I remain deeply interested in the field, but I’ve also begun to acquire some skepticism toward it. Continue reading
Perhaps the most common term for a man who is not traditionally masculine is “sensitive.” The term is sometimes spelled out further so that such men are called SNAGs, “sensitive new age guys.” But what is it to be “sensitive”? And is it a good or a bad thing?
It seems to me that the term “sensitivity,” as popularly used, implies at least two different concepts. They are related; in both cases, if one is asked “what is one sensitive to?”, the answer would likely be: emotion. But they are not the same; for one is generally good, the other generally bad. Continue reading
The momentous yet mixed results of this week’s Canadian election were overshadowed on the global scene by the killing of Osama bin Laden. Though the first event riveted me more, the second has more philosophical significance – or rather, not the event itself, but the reaction to it.
Americans have typically greeted bin Laden’s death with jubilation and celebration, often waving American flags and chanting “U.S.A.” But some minority voices, such as Linton Weeks at NPR radio and Pamela Gerloff of the Huffington Post, have raised questions about this celebration. Is it really a good idea to celebrate a human death, even the death of one’s enemy? Continue reading
Still on honeymoon break, but I thought I’d share the opening remarks that were read at our wedding ceremony. I wrote them, with my fiancée’s help, and our wonderful officiant, Jason Clower, read them:
Friends and loved ones, it has been three years since Amod and Caitlin met at the home of Joanna, whose music has accompanied us into this chapel. Now we are gathered here in love and support for Amod and Caitlin as they promise to face the future together, accepting whatever may lie ahead. What we are celebrating, they have summed up in a Sanskrit word inscribed on both of their wedding rings. This word is parasparaprīti, a word that can mean many things. It is a compound word, made of two parts, paraspara and prīti. Prīti can mean love, joy, delight, pleasure, friendship, kindness, affection, zest, exuberance. Paraspara means mutual, shared, of or by or for each other.
And so when these two words are put together into the compound parasparaprīti, it can mean any number of things — including mutual love, shared joy, delight in each other, kindness toward each other, exuberance for each other — all of which Caitlin and Amod have already felt for each other, and all of which they pledge to continue feeling for each other from this day forward.
The marriage, which they begin today, is not only about joy and delight. It is also about the sorrow, frustration, and grief that are inevitable parts of life — about committing to share these as well, and knowing they can be made a little lighter by facing them together. It is this commitment to share and stand by each other, in joy and in sorrow, that we are here to declare and affirm today.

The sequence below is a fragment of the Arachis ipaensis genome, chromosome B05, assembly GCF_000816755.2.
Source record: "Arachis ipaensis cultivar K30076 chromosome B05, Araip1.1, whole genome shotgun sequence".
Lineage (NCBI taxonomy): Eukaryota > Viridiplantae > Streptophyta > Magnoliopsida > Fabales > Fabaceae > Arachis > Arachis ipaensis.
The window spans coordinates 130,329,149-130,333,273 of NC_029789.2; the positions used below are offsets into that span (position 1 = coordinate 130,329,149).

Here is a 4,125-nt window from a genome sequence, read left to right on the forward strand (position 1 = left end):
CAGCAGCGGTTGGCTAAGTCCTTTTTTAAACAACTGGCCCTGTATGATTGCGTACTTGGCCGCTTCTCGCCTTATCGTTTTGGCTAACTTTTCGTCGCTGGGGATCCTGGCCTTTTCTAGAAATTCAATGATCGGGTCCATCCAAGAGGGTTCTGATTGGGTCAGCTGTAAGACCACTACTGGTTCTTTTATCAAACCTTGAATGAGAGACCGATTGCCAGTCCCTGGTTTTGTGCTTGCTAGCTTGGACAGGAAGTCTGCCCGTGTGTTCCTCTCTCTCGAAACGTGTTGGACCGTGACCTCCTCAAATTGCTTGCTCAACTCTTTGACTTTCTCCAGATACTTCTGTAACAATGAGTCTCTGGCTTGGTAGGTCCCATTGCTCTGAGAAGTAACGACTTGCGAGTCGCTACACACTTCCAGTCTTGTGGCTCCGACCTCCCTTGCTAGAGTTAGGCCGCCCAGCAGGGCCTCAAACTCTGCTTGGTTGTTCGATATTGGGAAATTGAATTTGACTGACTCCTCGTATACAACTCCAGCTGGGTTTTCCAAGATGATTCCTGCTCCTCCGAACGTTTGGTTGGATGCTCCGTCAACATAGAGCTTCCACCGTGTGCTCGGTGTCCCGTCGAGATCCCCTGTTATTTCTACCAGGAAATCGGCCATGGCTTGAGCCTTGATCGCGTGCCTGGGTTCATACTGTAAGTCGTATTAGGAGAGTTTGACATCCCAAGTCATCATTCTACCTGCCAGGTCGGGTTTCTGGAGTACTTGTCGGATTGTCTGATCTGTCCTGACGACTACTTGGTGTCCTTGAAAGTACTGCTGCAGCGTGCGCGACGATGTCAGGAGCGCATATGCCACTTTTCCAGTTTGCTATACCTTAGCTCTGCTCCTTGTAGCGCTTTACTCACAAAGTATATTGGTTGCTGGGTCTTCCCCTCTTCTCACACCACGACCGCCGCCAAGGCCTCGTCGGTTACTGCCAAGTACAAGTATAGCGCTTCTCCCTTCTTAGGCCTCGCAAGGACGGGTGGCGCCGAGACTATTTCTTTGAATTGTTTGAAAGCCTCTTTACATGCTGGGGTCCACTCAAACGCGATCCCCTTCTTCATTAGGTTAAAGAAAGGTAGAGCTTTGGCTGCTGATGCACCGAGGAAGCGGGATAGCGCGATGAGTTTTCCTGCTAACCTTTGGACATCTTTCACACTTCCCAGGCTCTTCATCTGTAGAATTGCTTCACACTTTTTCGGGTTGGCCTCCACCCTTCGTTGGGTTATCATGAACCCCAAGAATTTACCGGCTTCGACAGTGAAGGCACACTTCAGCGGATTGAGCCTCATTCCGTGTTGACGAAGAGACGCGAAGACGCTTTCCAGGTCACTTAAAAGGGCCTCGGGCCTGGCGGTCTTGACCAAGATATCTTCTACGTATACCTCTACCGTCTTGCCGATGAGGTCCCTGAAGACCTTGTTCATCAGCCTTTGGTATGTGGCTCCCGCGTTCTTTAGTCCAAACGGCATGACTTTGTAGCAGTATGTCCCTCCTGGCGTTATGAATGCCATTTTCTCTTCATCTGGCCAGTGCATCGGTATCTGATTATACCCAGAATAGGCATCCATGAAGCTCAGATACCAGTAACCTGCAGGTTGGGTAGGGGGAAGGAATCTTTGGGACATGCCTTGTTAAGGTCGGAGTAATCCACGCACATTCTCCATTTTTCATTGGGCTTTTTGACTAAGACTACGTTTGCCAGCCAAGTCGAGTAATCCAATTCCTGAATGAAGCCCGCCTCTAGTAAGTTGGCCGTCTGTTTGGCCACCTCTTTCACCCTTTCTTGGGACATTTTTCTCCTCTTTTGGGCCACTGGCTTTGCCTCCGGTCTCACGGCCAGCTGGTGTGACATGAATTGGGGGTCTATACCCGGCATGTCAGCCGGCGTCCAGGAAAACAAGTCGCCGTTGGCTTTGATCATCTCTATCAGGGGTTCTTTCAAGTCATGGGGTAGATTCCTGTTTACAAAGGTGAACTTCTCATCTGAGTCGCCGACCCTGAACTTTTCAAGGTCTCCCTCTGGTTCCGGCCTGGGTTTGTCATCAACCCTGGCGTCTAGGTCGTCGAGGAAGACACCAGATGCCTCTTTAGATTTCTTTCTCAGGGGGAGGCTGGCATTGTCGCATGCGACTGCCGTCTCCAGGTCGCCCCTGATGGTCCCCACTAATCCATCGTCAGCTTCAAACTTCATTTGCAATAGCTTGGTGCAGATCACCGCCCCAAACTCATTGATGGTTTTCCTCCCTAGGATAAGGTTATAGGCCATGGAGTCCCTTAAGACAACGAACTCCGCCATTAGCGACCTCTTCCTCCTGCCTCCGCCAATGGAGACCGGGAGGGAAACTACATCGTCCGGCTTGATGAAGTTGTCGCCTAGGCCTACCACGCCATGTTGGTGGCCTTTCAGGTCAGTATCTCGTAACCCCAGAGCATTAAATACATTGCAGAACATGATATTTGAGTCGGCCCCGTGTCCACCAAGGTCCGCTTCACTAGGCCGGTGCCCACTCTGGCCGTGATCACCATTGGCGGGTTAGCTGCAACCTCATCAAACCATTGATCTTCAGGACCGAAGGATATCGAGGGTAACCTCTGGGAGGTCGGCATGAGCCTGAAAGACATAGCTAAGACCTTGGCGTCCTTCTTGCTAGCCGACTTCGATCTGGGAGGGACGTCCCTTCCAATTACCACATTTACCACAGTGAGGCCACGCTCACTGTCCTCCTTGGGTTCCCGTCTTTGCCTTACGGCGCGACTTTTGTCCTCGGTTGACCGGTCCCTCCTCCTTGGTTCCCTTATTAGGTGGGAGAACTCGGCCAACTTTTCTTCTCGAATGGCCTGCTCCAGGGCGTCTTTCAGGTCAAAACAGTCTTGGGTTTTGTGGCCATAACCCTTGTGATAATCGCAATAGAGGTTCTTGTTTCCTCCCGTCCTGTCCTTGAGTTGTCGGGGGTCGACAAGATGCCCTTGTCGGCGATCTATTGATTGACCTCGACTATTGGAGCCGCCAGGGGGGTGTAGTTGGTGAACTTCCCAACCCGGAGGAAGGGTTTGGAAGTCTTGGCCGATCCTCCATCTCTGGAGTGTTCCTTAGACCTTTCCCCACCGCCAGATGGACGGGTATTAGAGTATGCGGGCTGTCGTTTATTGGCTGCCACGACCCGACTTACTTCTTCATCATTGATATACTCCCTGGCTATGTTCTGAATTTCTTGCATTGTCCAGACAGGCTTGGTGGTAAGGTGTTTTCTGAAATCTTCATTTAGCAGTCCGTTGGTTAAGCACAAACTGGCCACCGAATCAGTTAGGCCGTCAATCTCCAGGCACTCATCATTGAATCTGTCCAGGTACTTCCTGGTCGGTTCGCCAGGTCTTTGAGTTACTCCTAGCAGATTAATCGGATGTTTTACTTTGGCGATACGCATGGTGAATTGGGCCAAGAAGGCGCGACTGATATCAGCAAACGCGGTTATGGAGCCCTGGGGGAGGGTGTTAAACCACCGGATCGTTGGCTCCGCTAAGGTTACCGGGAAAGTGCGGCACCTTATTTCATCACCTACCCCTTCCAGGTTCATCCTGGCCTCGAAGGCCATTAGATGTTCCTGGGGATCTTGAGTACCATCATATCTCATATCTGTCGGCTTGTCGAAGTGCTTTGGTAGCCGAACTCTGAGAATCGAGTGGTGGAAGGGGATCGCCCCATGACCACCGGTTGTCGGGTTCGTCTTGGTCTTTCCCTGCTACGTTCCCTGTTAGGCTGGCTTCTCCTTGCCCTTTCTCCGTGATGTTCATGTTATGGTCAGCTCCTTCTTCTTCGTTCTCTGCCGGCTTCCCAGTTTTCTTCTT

EDIT (29 July): For some reason, comments were turned off when I first made this post. That was not my intention; I don’t know why it happened. It should be fixed now.
It’s become something of a cliché to say that Buddhism is about embracing our “interdependence.” The mechanistic Cartesian worldview, so the story goes, has led us to think of human beings as subjects independent of the world around them, in a way responsible for our current environmental catastrophes. (Depending on who you ask, this idea of independence might also be responsible for patriarchy, racism, homophobia, class exploitation and an inability to express our emotions.) But Buddhists know better: Buddhists know that everything arises dependent on everything else, so we should affirm and celebrate our mutual ties to each other and to the earth. In Thomas Kasulis’s terms, Buddhism on this interpretation offers us an intimacy worldview, distinct from the integrity worldview of the modern West. This idea is perhaps most clearly found in the thought of Joanna Macy, but its spread goes much wider among Western (Yavanayāna) converts to Buddhism, especially (but not only) in the baby-boom generation.
The problem: this view is almost the opposite of what the classical Indian Buddhists – including the Buddha of the Pali suttas – actually taught. To be sure, the autonomous, independent selves that we would like to believe in are an illusion. We must indeed recognize the dependent co-arising (paticca samuppāda or pratitya samutpāda) of all things, acknowledge that everything arises out of a circle of mutually dependent causes.
Here’s the thing: this circle of causes is bad. Continue reading